An Amazing 2D1N Stopover at Lake Starnberg
May 31, 2017
If you’re visiting Munich for a long period of time, why not spend a weekend relaxing at Lake Starnberg? Lake Starnberg is a popular recreation area since 1976. The drive from Munich to the city of Starnberg is just around 30 minutes. Starnberg is also situated on the Munich S-Bahn line S6, and there are frequent trains to and from Munich.
Lake Starnberg, also known as Lake Würm and Fürstensee, is Germany’s fifth largest freshwater lake in terms of area. It was named Fürstensee (Prince’s Lake) because of its associations with the Wittelsbach royal family. The lake was created by ice age glaciers from the Alps, and has a single small island, the Roseninsel (Rose Island), and a single outlet, the Würm river. The lake’s water is of superb quality due to the introduction of a circular sewerage system in the 1960s which collects wastewater from the settlements around the lake and transports it to a treatment plant below the lake’s outlet at Starnberg.
Besides visiting Roseninsel, you can take a ferry ride around the lake, have a go at driving your own speedboat, hike or cycle around the lake using a path of approximately 49 kilometres long, and pop by neighbouring small towns such as Berg, which is famous as the site where King Ludwig II of Bavaria was found dead in the lake in 1886. Here’s what I’ve done over the weekend in Lake Starnberg.
Saturday Morning : Roseninsel
We caught a boat from Glockensteg in the Lennépark to cross to the Roseninsel. Archaeological excavations in the last two centuries suggest that this island was already populated around 2000 to 800 BC and served as a cult site. In the 12th century, a Romanesque stone church was built on the island. But today, only the west wall and the foundations exist. Until the middle of the 19th century, the island was used by fishermen and farmers.
In 1850, King Maximilian II of Bavaria bought the island from the fishing family, Kugelmüller, for the price of 3000 florins. This included land on the opposite western bank. King Maximilian II of Bavaria saw a quiet summer reflection when he transformed the only island in Lake Starnberg to the Roseninsel. He commissioned the royal villa to his son, Ludwig II of Bavaria. Ludwig II of Bavaria was particularly attached to this place, and made frequent renovations and remodelling of the small garden and the villa, which is called casino. This casino, named Schlöschen, stands in the middle of a park, with an oval rose garden, and a five-meter-high blue-white glass column in its centre. You can visit the casino from Tuesdays to Sundays between 12pm to 6pm.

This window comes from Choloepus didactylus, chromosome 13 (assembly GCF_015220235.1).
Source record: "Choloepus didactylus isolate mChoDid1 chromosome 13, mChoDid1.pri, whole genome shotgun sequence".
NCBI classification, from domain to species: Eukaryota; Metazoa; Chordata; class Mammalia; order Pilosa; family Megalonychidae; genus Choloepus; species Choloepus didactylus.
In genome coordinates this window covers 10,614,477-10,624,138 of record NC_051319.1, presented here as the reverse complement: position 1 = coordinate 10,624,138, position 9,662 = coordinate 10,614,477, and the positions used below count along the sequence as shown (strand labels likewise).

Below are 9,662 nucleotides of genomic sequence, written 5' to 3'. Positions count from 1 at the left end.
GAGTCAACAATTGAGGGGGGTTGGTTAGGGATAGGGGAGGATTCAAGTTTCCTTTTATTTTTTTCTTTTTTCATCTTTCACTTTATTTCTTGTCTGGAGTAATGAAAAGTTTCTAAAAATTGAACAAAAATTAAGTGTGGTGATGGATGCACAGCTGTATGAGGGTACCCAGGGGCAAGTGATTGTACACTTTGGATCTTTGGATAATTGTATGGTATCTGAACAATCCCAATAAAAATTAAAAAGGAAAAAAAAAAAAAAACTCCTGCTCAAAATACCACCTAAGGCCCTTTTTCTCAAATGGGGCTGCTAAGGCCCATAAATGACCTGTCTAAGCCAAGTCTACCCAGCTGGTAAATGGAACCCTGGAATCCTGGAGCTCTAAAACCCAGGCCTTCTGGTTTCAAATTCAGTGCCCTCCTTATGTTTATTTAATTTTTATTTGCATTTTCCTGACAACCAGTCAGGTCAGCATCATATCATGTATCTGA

The other place of interest is the gardener’s house – the only permanent inhabitant of the island, the gardener. Today, the two-storey gardener’s house is home to a museum where very expensive group tours are offered. It is difficult to visit without guidance. Do note that there are no food sold on this island, and no accommodation offered. Camping is forbidden, and you are not allowed to bring dogs on the island. Check out http://www.roseninsel.org/ for more information on the pricing and operating hours.
Saturday Afternoon/Evening : Ferry Ride around Lake Starnberg
The best way to familiarise yourselves with the sights at Lake Starnberg is a boat trip on the lake. I can’t remember how long the boat trip lasted, but we took a round boat trip which include the stations Starnberg, Berg, Possenhofen, Tutzing, Bernried, and Seeshaupt. The ticket allows you to get out at any station and continue the ride with one the next ships. You should take a look at the timetable, and plan your trip well, in order to get the best out of your boat ride.
Our boat ride started from Starnberg. Located at the first stop, Berg, Schloss Berg was the summer seat of King Ludwig II. It was here that he spent the final days of his life. A short walk through the royal park takes you to a memorial chapel, and the cross in the lake, where Ludwig II drowned in mysterious circumstances. Next, the boat will bring you to Possenhofen. It’s worth seeing Schloss Possenhofen, the castle where Sissi, the future empress Elisabeth of Austria, grew up at.
The boat will move on to Tutzing, where you can alight and visit the Guggerhof, built in the 16th century, as well as, the Baroque-style church St. Joseph. When you reach the jetty of Bernried, you’ll be able to see the Museum of Phantasy which houses a world famous collection of expressionist works, especially from the art association “Brücke”. You can savour a delectable dinner at a recommended restaurant, Lido, with a pleasant beer garden at the final stop, Seeshaupt, before catching the ferry back to Starnberg.
We slept in and felt really relaxed on this weekend trip. We spent the lazy morning strolling along the promenade at the lake, and checking out Maximillianstrasse with its interesting shops. We even tried driving a speedboat for an hour, and had so much fun!
Before heading back to Munich, we stopped by Dechant Fischladen & Restaurant, a popular fish and seafood restaurant in Starnberg. Do remember to make reservations to avoid disappointments as their fresh fish and seafood are always sold out, and they are always fully packed with satisfied diners. Visit their website for more information.
I would like to thank my German friend, Lena, for planning the itinerary, and showing me around Bavaria. I wouldn’t have known where to visit, or where to eat and stay at, in smaller towns where there’s not much information online. It’s an entirely different experience when you’re part of a tour group, and when you’re seeing things from a native German’s perspective. Thanks so much for making my trip so enjoyable!